Dictionary of National Biography, 1885-1900/Stewart, Robert Prescott

STEWART, Sir ROBERT PRESCOTT (1825–1894), musician, born at Dublin on 16 Dec. 1825, was son of Charles Stewart, librarian of the King's Inn, Dublin. He was musically educated in the school attached to Christ Church Cathedral, of which church he became organist in 1844. He was also appointed in the same year organist to Trinity College, and in 1852 to St. Patrick's Cathedral, where he also was a vicar-choral. In 1846 Stewart became conductor of the Dublin University Choral Society, which presented him with his robes and a jewelled bâton when he graduated doctor of music in 1851. Ten years later he was created professor of music in Dublin University. In 1872 he declined an invitation to represent Ireland at the peace festival at Boston, U.S.A. In the same year he became professor of theory at the Royal Irish Academy of Music, and was knighted by Earl Spencer. In 1873 he was appointed conductor of the Dublin Philharmonic. He died at Dublin on 24 March 1894. He married, first, in 1846, Mary Anne, daughter of Peter Browne of Rahurs, Castlebar. She died on 7 Aug. 1887. Stewart married, secondly, on 9 Aug. 1888, Marie, daughter of Joseph Wheeler of Westlands, Queenstown.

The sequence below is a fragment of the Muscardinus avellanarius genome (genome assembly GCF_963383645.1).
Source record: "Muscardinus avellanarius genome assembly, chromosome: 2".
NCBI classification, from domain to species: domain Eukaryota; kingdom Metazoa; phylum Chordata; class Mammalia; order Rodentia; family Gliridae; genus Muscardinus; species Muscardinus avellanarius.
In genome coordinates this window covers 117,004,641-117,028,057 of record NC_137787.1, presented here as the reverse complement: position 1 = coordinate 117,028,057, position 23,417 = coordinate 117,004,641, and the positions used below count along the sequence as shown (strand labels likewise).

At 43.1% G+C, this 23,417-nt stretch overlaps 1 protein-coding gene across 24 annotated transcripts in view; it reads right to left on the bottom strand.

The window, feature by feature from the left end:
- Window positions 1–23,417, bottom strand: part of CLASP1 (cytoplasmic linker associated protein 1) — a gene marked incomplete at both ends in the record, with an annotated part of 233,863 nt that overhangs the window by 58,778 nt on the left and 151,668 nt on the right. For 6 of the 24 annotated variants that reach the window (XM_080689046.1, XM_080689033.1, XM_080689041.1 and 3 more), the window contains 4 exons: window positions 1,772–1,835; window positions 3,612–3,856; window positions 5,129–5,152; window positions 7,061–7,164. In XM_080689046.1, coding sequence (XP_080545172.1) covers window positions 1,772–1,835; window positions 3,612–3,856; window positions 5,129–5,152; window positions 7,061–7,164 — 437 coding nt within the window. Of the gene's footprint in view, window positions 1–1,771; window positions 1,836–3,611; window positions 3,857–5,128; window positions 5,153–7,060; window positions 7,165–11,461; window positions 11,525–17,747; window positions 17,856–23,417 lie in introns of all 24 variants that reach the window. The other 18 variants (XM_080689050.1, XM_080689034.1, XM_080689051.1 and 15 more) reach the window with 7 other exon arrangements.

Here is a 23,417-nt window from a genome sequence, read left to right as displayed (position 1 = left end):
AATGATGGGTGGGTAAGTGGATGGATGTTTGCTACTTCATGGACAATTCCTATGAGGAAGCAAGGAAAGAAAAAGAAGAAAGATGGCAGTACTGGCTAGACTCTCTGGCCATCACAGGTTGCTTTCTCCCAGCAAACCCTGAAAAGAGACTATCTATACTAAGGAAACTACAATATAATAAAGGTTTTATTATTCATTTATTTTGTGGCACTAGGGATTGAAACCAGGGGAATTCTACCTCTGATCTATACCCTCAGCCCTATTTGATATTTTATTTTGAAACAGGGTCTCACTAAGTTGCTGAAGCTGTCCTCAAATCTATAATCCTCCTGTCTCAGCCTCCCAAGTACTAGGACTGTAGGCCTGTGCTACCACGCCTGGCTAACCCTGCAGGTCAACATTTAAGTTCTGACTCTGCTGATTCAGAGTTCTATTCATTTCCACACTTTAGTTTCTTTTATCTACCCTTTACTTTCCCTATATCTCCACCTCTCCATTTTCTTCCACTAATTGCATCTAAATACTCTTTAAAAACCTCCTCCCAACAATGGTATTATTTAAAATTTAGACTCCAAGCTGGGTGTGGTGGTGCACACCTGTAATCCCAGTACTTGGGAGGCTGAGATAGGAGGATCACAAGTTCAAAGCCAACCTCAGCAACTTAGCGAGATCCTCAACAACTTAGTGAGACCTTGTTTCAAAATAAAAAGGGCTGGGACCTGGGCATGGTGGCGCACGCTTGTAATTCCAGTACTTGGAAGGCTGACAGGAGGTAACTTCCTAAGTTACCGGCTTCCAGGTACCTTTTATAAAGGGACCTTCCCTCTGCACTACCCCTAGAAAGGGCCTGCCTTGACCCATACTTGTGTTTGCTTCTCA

Stewart was a remarkable organist and extemporiser, while his memory is said to have been phenomenal. His compositions, many of which gained prizes, are numerous, the most popular being his glees and church music. In 1870 an ode by Stewart was given at the Birmingham festival. The list of his published works includes a number of cantatas, songs, and organ music. Stewart delivered many series of lectures, including one on bagpipes, on which he was an acknowledged authority. To him belongs the credit of requiring candidates at Dublin for musical degrees to pass a literary test, an example followed some years later at Oxford and Cambridge. He was editor of the Irish ‘Church Hymnal’ (1876).

A portrait, painted by Sir T. A. Jones, belongs to the Royal Irish Academy of Music, and a statue was erected on Leinster Lawn, Dublin.

[Art. by Dr. J. C. Culwick in Musical News, 31 March and 12 May 1894; Brit. Mus. Biogr. 1897; Grove's Dict. of Music and Musicians, passim; manuscript life by O. J. Vignolles.]

R. H. L.